Government officials Wednesday raided the offices of Shoko Chukin Bank, a state-linked lender for small and medium-sized firms, over improper loans issued under a state-backed program to help crisis-hit companies.
The Financial Services Agency, the Ministry of Economy, Trade and Industry and the Finance Ministry plan to look into the causes of the inappropriate loans and possible problems with the organizational management of the bank.
The FSA is taking the lead in identifying the responsible parties amid concerns that an investigation by the bank on its own practices may pose a conflict of interest and may be less effective.
Since the bank’s top post has been occupied by retired METI officials, the FSA took the initiative.
The agency aims to conduct a thorough investigation into the bank’s business practices and management, and the bank could face additional administrative punishment if new revelations of fraud are found, according to sources.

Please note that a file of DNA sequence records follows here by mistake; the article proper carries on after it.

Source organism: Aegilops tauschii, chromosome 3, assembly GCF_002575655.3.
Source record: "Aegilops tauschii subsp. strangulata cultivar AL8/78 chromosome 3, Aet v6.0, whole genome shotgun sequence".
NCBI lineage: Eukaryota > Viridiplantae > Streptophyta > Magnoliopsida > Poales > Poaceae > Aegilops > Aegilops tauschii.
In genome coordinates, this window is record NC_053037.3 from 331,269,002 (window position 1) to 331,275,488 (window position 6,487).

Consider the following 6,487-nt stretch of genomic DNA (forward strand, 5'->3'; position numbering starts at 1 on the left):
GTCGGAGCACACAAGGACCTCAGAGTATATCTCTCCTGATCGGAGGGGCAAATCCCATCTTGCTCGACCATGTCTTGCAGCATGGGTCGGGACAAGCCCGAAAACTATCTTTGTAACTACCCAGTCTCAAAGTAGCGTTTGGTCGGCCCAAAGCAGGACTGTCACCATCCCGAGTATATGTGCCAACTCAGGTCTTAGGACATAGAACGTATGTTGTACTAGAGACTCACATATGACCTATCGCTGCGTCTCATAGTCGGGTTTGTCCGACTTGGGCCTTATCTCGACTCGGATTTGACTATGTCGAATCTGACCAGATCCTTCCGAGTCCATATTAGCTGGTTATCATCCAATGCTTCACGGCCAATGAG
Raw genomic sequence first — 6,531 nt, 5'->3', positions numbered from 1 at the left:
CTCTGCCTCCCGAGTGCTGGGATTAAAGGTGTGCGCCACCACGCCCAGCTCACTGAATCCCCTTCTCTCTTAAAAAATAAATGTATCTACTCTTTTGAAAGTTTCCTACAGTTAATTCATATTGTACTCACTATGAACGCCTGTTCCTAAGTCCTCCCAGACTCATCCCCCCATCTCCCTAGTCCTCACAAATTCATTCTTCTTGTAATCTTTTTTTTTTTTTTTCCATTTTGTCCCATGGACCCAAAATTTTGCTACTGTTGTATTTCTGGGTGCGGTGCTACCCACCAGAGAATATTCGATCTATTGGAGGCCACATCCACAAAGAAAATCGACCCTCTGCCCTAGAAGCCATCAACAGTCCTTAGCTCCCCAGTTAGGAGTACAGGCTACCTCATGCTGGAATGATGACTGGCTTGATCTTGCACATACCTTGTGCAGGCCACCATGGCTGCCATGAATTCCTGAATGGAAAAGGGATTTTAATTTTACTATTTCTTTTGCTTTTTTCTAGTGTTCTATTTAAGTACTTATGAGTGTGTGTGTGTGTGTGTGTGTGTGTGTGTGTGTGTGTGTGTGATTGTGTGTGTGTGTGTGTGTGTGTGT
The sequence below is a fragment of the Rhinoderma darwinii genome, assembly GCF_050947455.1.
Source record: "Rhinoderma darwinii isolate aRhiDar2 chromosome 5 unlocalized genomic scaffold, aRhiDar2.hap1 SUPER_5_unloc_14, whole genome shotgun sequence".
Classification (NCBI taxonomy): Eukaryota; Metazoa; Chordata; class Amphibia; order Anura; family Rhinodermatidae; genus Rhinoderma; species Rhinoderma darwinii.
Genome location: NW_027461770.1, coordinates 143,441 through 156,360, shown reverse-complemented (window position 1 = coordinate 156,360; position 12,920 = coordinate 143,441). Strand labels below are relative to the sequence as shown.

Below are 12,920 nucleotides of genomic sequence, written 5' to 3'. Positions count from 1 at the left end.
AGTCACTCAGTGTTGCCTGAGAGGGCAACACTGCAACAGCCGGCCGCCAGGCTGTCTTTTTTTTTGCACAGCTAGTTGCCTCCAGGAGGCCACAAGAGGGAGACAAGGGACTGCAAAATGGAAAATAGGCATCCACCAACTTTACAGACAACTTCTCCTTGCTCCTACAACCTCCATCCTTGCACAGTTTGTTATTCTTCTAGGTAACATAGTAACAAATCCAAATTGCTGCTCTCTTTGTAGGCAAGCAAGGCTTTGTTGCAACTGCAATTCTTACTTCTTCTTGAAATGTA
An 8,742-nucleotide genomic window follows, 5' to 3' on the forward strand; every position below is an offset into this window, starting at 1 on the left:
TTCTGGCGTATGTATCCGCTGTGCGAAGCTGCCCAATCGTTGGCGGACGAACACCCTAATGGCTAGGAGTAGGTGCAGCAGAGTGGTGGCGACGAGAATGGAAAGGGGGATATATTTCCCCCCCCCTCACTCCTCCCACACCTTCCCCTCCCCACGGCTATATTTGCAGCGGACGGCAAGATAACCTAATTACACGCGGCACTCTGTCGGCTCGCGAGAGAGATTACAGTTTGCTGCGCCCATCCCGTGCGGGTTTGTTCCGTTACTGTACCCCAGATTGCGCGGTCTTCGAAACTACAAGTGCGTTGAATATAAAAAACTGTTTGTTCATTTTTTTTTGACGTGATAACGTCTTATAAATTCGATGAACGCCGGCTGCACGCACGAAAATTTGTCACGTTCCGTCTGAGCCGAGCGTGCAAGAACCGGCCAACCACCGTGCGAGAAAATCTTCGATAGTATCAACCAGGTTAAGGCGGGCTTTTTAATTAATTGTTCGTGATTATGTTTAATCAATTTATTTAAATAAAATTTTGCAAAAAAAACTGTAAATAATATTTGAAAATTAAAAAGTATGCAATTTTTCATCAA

“We will strictly question executives and others about the root cause of the problem,” an FSA official said.
A bank spokesperson pledged full cooperation with the investigation.
The agency and the two ministries issued a business improvement order to the bank on May 9 after it was found to have extended emergency loans to companies that did not fulfill criteria under the state-backed program.
The bank was instructed to submit an improvement plan including measures to prevent similar acts by June 9.
An investigation by a third-party committee found that the bank was involved in the inappropriate loans to achieve lending targets. The bank fabricated documents at its branches to clear the criteria and tried to conceal these activities, the committee said in a report.
Under the state-backed program, low-interest loans are offered to smaller scale companies on the verge of financial collapse or struck by natural disaster.